In their experiments, the researchers obtained artificial silk fibres that were roughly five millimetres long and of medium quality. "We used the whey protein to understand the underlying principle in detail. The whole process can now be optimised to obtain fibres with better or new, tailor-made properties," says Lendel. This way, the results of the study could help to develop materials with novel features, for example artificial tissue for medical applications.
Deutsches Elektronen-Synchrotron DESY is the leading German accelerator centre and one of the leading in the world. DESY is a member of the Helmholtz Association and receives its funding from the German Federal Ministry of Education and Research (BMBF) (90 per cent) and the German federal states of Hamburg and Brandenburg (10 per cent). At its locations in Hamburg and Zeuthen near Berlin, DESY develops, builds and operates large particle accelerators, and uses them to investigate the structure of matter. DESY's combination of photon science and particle physics is unique in Europe.
Flow-assisted assembly of nanostructured protein microfibers; Ayaka Kamada, Nitesh Mittal, L. Daniel Söderberg, Tobias Ingverud, Wiebke Ohm, Stephan Roth, Fredrik Lundell, Christofer Lendel; Proceedings of the National Academy of Sciences (PNAS), 2017; DOI: 10.1073/pnas.1617260114
Dr. Thomas Zoufal | EurekAlert!
Nonstop Tranport of Cargo in Nanomachines
20.11.2018 | Max-Planck-Institut für molekulare Zellbiologie und Genetik
Researchers find social cultures in chimpanzees
20.11.2018 | Universität Leipzig
Max Planck researchers revel the nano-structure of molecular trains and the reason for smooth transport in cellular antennas.
Moving around, sensing the extracellular environment, and signaling to other cells are important for a cell to function properly. Responsible for those tasks...
Researchers at the University of New Hampshire have captured a difficult-to-view singular event involving "magnetic reconnection"--the process by which sparse particles and energy around Earth collide producing a quick but mighty explosion--in the Earth's magnetotail, the magnetic environment that trails behind the planet.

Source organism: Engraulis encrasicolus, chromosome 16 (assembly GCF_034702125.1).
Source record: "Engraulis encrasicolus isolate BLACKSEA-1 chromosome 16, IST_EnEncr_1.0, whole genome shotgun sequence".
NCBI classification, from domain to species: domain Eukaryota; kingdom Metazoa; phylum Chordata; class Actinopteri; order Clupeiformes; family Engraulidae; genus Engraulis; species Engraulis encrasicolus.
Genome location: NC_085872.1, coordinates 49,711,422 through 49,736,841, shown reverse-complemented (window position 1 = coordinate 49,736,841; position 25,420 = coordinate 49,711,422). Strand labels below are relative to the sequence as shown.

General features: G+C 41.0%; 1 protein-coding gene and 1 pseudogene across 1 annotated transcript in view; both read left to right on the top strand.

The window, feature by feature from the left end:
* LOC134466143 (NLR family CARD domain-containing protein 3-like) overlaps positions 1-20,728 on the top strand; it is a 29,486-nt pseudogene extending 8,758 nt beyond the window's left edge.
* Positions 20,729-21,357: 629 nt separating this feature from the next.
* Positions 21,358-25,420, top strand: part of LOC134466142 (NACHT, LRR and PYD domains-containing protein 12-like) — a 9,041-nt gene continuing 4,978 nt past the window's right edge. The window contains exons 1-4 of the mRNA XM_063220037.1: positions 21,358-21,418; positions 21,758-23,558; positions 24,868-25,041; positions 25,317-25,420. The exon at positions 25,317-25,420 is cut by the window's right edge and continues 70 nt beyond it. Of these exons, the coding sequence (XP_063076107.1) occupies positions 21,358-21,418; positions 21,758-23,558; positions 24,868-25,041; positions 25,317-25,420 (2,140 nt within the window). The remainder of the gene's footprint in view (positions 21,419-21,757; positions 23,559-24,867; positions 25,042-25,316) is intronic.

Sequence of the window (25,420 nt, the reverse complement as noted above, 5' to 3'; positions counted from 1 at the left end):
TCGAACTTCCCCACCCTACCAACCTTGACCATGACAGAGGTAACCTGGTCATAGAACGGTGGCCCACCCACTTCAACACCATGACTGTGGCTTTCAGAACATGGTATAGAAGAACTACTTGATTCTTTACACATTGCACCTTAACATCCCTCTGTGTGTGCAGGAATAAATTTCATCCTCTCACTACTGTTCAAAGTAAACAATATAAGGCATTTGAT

Magnetic reconnection has remained a bit of a mystery to scientists. They know it exists and have documented the effects that the energy explosions can...
Biochips have been developed at TU Wien (Vienna), on which tissue can be produced and examined. This allows supplying the tissue with different substances in a very controlled way.
Cultivating human cells in the Petri dish is not a big challenge today. Producing artificial tissue, however, permeated by fine blood vessels, is a much more...
Faster and secure data communication: This is the goal of a new joint project involving physicists from the University of Würzburg. The German Federal Ministry of Education and Research funds the project with 14.8 million euro.
In our digital world data security and secure communication are becoming more and more important. Quantum communication is a promising approach to achieve...
On Saturday, 10 November 2018, the research icebreaker Polarstern will leave its homeport of Bremerhaven, bound for Cape Town, South Africa.
19.11.2018 | Event News
09.11.2018 | Event News
06.11.2018 | Event News
21.11.2018 | Power and Electrical Engineering
20.11.2018 | Life Sciences
20.11.2018 | Life Sciences